Do you think the NASS is properly focused on its primary duties with its many probes and oversight roles?
Instead of wasting precious time, energies and resources on exercising oversight functions the National Assembly should strengthen the relevant institutions to perform their statutory duties. For instance, consider the rigmarole over the fuel subsidy scam. Since the report of investigation would be forwarded to the EFCC eventually, why should the Senate and the House probe the fraud? Why not pass a resolution asking the anti-graft agencies to inquire into the scam and turn in a report? The House probed the fuel subsidy scam. The executive set up two panels on the scam. The Senate is still probing it. The EFCC is investigating it and charging suspects to court. All the anti-graft agencies have set up a joint committee on the scam. The Minister of Petroleum Resources has set up three or four committees on related matters. At the end of the day the nation may end up spending more money on conducting probes.
For goodness sake why is the House probing Malabo oil deal when the ICPC is more equipped to look into allegations of official corruption? Ditto for cases of flood, killing of students, terrorism and other matters that have occupied the attention of the National Assembly in recent time. You don’t need to waste scarce resources on many probes whose reports will be handed over to EFCC, ICPC or the Police for further investigation and prosecution. Why does the Senate have to waste time on investigating oil pollution or oil spill instead of asking NOSDRA to carry out its statutory duty in the circumstance? These probes are making a mockery of legislative powers and duties. Hence its all probes while the legislators hardly pass laws these days.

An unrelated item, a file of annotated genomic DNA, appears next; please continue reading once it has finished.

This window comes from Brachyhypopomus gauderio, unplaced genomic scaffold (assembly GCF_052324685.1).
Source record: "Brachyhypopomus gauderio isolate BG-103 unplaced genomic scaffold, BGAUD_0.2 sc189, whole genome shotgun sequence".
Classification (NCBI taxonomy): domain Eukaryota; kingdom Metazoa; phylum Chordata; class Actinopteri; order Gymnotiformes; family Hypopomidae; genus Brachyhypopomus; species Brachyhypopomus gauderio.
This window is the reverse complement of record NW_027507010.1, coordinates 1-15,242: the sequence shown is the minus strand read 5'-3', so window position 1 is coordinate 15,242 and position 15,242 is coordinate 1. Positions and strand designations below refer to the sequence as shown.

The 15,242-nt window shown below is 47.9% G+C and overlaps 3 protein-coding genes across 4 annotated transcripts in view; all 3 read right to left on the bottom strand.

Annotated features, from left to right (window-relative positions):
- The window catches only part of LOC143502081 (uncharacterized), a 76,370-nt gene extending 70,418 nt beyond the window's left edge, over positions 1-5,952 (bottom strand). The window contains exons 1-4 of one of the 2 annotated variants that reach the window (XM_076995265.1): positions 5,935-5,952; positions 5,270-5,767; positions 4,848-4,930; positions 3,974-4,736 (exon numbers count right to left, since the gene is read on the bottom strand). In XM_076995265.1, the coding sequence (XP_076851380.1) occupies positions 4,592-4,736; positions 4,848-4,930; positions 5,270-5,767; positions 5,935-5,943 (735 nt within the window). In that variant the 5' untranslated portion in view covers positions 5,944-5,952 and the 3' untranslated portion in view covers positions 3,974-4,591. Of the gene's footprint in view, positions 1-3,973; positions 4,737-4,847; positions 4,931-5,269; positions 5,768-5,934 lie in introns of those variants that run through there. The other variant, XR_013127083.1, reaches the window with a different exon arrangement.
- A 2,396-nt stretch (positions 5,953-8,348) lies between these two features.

There are feelings that a lot of the hot air is either influenced by mischief or engineered for political gains.
Power is generally subject to abuse. It is worse in a neo-colonial society where there is corruption and abuse of office and where the rule of law is twisted and bent for the ruling class. So you cannot rule out witch hunting by the legislature, the executive or even the judiciary. But that is why the system has provided for checks and balances. With public hearing on crucial national issues the National Assembly has curbed the excesses of some power mongers among its members.
Implementation of budgets is usually problematic; why is that so?
On budget implementation we must avoid generalisation. Usually, the recurrent provisions of the budget are fully implemented. In other words salaries, allowances and estacodes are paid. Even loans are taken to maintain an unproductive, over bloated and parasitic bureaucracy. But when it comes to the capital expenditure, there is always a crisis of implementation. In other words there is no money to maintain roads, fix hospitals or create jobs for millions of unemployed youths.
Unfortunately, the issue of complying with the appropriation laws has been left for the National Assembly to deal with. Not even the Nigerian Bar Association has paid any serious attention to the violation of the appropriation laws at the federal, state and local governments.